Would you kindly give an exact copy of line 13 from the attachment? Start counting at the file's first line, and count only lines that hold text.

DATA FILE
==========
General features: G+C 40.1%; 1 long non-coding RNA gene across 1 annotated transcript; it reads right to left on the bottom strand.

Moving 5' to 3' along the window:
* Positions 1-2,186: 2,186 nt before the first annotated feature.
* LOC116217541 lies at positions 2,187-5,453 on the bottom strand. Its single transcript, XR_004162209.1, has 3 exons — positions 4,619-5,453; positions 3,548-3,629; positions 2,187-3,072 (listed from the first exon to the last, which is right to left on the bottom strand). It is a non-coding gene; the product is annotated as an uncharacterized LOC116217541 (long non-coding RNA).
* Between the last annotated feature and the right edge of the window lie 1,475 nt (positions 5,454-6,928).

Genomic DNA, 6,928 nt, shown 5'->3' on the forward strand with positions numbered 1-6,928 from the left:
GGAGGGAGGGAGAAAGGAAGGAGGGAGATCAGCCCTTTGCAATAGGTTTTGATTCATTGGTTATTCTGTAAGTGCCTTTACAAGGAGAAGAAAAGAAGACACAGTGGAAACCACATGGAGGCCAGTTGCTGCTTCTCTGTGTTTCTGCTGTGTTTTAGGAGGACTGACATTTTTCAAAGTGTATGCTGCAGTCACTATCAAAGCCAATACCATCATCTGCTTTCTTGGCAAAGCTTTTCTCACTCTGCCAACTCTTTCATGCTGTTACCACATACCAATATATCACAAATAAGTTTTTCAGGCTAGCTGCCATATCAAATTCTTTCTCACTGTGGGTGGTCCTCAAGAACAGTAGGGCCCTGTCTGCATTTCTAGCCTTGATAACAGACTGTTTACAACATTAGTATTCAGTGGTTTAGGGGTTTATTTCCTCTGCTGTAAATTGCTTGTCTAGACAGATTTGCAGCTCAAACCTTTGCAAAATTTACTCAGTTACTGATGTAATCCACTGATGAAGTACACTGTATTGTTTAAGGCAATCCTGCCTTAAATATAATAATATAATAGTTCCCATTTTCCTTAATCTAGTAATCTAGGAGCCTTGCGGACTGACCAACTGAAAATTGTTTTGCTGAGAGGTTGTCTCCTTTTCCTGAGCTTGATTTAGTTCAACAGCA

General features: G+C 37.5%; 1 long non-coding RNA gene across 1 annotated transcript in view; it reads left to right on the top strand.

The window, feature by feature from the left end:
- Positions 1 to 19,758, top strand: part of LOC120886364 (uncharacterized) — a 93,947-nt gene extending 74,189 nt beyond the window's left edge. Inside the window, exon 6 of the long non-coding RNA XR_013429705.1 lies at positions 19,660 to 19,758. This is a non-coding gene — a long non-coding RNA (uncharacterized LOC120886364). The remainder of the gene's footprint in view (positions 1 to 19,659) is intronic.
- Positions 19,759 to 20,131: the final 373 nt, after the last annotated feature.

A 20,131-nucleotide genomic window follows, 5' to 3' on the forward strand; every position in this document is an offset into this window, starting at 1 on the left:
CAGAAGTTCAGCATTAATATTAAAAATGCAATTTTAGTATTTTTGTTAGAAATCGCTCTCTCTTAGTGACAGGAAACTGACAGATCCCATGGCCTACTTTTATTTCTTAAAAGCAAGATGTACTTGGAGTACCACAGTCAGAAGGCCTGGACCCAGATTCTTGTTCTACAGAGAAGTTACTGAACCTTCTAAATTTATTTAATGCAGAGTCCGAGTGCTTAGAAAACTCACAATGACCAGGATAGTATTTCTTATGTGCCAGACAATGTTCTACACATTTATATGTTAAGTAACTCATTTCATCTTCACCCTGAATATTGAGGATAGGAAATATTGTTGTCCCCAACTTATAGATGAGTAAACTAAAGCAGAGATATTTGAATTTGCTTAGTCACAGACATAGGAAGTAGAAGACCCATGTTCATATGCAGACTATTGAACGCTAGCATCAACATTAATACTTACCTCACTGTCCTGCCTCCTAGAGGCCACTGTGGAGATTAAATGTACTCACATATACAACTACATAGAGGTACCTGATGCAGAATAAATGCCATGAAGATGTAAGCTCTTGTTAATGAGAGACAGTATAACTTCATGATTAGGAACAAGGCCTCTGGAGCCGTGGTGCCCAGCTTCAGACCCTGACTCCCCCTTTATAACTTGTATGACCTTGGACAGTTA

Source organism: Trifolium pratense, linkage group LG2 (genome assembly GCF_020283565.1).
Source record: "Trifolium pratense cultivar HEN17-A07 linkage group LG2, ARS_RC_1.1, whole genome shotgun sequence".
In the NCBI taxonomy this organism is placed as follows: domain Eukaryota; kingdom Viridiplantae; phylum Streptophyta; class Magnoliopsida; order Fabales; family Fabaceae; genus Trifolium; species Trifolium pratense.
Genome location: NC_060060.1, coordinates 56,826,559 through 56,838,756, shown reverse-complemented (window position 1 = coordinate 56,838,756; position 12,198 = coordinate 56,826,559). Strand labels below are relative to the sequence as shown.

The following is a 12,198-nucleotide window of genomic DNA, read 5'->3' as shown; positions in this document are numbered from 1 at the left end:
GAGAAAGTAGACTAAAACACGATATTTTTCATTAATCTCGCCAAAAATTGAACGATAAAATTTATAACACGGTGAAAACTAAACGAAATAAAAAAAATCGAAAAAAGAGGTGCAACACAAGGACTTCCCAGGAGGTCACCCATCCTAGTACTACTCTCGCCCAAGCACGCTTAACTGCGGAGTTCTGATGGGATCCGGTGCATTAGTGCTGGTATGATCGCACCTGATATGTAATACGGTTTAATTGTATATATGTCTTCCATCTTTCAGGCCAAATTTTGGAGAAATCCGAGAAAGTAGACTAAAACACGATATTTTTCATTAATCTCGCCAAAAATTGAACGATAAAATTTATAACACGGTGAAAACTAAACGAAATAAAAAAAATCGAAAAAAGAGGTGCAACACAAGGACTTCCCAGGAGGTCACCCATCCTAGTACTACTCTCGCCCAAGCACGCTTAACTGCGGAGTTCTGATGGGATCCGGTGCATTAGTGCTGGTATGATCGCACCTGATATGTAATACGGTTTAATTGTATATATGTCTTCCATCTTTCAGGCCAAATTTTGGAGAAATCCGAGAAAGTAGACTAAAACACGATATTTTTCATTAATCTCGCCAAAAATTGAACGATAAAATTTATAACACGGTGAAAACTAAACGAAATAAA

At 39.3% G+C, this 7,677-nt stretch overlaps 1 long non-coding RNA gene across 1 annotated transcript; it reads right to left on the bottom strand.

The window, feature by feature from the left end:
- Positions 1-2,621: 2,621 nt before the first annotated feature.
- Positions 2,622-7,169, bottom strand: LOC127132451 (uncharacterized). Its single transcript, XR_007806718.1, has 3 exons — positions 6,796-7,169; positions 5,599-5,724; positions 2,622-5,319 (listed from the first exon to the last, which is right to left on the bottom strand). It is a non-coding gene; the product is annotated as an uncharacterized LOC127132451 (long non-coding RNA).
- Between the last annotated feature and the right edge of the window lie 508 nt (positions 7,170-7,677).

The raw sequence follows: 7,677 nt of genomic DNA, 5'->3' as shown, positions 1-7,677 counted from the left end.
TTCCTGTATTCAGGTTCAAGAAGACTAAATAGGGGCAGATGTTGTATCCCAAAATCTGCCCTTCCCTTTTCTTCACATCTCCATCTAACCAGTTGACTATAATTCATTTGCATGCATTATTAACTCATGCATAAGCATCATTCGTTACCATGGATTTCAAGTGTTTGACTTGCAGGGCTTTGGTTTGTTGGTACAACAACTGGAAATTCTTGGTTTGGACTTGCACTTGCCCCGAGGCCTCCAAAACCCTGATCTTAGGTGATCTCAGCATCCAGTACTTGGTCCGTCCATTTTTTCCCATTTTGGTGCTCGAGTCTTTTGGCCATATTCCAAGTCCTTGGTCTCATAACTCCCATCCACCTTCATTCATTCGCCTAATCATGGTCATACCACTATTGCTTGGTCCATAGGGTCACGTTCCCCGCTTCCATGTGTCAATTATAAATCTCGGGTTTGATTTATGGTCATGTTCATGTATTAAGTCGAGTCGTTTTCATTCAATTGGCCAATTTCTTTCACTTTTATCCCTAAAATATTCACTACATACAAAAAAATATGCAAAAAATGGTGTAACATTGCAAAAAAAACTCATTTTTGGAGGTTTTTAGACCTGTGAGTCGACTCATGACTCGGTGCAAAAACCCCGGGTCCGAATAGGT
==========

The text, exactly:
CAGAAGTTCAGCATTAATATTAAAAATGCAATTTTAGTATTTTTGTTAGAAATCGCTCTCTCTTAGTGACAGGAAACTGACAGATCCCATGGCCTACTTTTATTTCTTAAAAGCAAGATGTACTTGGAGTACCACAGTCAGAAGGCCTGGACCCAGATTCTTGTTCTACAGAGAAGTTACTGAACCTTCTAAATTTATTTAATGCAGAGTCCGAGTGCTTAGAAAACTCACAATGACCAGGATAGTATTTCTTATGTGCCAGACAATGTTCTACACATTTATATGTTAAGTAACTCATTTCATCTTCACCCTGAATATTGAGGATAGGAAATATTGTTGTCCCCAACTTATAGATGAGTAAACTAAAGCAGAGATATTTGAATTTGCTTAGTCACAGACATAGGAAGTAGAAGACCCATGTTCATATGCAGACTATTGAACGCTAGCATCAACATTAATACTTACCTCACTGTCCTGCCTCCTAGAGGCCACTGTGGAGATTAAATGTACTCACATATACAACTACATAGAGGTACCTGATGCAGAATAAATGCCATGAAGATGTAAGCTCTTGTTAATGAGAGACAGTATAACTTCATGATTAGGAACAAGGCCTCTGGAGCCGTGGTGCCCAGCTTCAGACCCTGACTCCCCCTTTATAACTTGTATGACCTTGGACAGTTA